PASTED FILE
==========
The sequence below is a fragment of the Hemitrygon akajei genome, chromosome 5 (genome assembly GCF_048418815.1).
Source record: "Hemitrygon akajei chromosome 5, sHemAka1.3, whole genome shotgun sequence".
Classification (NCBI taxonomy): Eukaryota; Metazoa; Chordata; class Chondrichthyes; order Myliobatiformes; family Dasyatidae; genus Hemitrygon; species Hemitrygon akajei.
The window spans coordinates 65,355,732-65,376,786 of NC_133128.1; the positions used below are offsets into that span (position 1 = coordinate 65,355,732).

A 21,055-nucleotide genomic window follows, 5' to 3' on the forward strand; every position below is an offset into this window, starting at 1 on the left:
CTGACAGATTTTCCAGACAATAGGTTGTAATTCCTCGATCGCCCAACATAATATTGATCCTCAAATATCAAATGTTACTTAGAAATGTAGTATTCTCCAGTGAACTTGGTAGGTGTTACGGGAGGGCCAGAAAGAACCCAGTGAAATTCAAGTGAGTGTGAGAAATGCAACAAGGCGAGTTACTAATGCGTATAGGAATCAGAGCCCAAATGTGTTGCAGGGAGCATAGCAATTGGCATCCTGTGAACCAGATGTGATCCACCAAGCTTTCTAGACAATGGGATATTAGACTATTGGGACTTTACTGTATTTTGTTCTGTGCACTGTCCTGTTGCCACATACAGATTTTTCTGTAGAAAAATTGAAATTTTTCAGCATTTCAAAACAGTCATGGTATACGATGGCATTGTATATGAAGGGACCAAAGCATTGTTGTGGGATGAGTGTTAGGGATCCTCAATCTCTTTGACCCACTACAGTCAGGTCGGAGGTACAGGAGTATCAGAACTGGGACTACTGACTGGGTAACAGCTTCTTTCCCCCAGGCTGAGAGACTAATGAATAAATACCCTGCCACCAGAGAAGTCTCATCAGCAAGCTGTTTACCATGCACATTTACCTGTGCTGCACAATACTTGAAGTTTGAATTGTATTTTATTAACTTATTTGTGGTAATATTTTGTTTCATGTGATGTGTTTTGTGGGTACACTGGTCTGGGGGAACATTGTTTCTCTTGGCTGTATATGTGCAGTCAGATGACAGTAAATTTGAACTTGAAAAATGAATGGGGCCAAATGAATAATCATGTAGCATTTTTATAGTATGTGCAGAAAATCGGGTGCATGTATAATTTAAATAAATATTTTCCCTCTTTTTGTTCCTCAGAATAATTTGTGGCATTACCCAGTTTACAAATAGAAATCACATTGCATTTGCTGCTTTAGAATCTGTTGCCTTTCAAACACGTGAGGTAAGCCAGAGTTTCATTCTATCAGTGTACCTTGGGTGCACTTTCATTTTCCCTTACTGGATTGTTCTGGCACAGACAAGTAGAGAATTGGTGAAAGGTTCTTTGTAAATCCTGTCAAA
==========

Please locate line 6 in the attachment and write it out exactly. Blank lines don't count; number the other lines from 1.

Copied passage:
CTGACAGATTTTCCAGACAATAGGTTGTAATTCCTCGATCGCCCAACATAATATTGATCCTCAAATATCAAATGTTACTTAGAAATGTAGTATTCTCCAGTGAACTTGGTAGGTGTTACGGGAGGGCCAGAAAGAACCCAGTGAAATTCAAGTGAGTGTGAGAAATGCAACAAGGCGAGTTACTAATGCGTATAGGAATCAGAGCCCAAATGTGTTGCAGGGAGCATAGCAATTGGCATCCTGTGAACCAGATGTGATCCACCAAGCTTTCTAGACAATGGGATATTAGACTATTGGGACTTTACTGTATTTTGTTCTGTGCACTGTCCTGTTGCCACATACAGATTTTTCTGTAGAAAAATTGAAATTTTTCAGCATTTCAAAACAGTCATGGTATACGATGGCATTGTATATGAAGGGACCAAAGCATTGTTGTGGGATGAGTGTTAGGGATCCTCAATCTCTTTGACCCACTACAGTCAGGTCGGAGGTACAGGAGTATCAGAACTGGGACTACTGACTGGGTAACAGCTTCTTTCCCCCAGGCTGAGAGACTAATGAATAAATACCCTGCCACCAGAGAAGTCTCATCAGCAAGCTGTTTACCATGCACATTTACCTGTGCTGCACAATACTTGAAGTTTGAATTGTATTTTATTAACTTATTTGTGGTAATATTTTGTTTCATGTGATGTGTTTTGTGGGTACACTGGTCTGGGGGAACATTGTTTCTCTTGGCTGTATATGTGCAGTCAGATGACAGTAAATTTGAACTTGAAAAATGAATGGGGCCAAATGAATAATCATGTAGCATTTTTATAGTATGTGCAGAAAATCGGGTGCATGTATAATTTAAATAAATATTTTCCCTCTTTTTGTTCCTCAGAATAATTTGTGGCATTACCCAGTTTACAAATAGAAATCACATTGCATTTGCTGCTTTAGAATCTGTTGCCTTTCAAACACGTGAGGTAAGCCAGAGTTTCATTCTATCAGTGTACCTTGGGTGCACTTTCATTTTCCCTTACTGGATTGTTCTGGCACAGACAAGTAGAGAATTGGTGAAAGGTTCTTTGTAAATCCTGTCAAA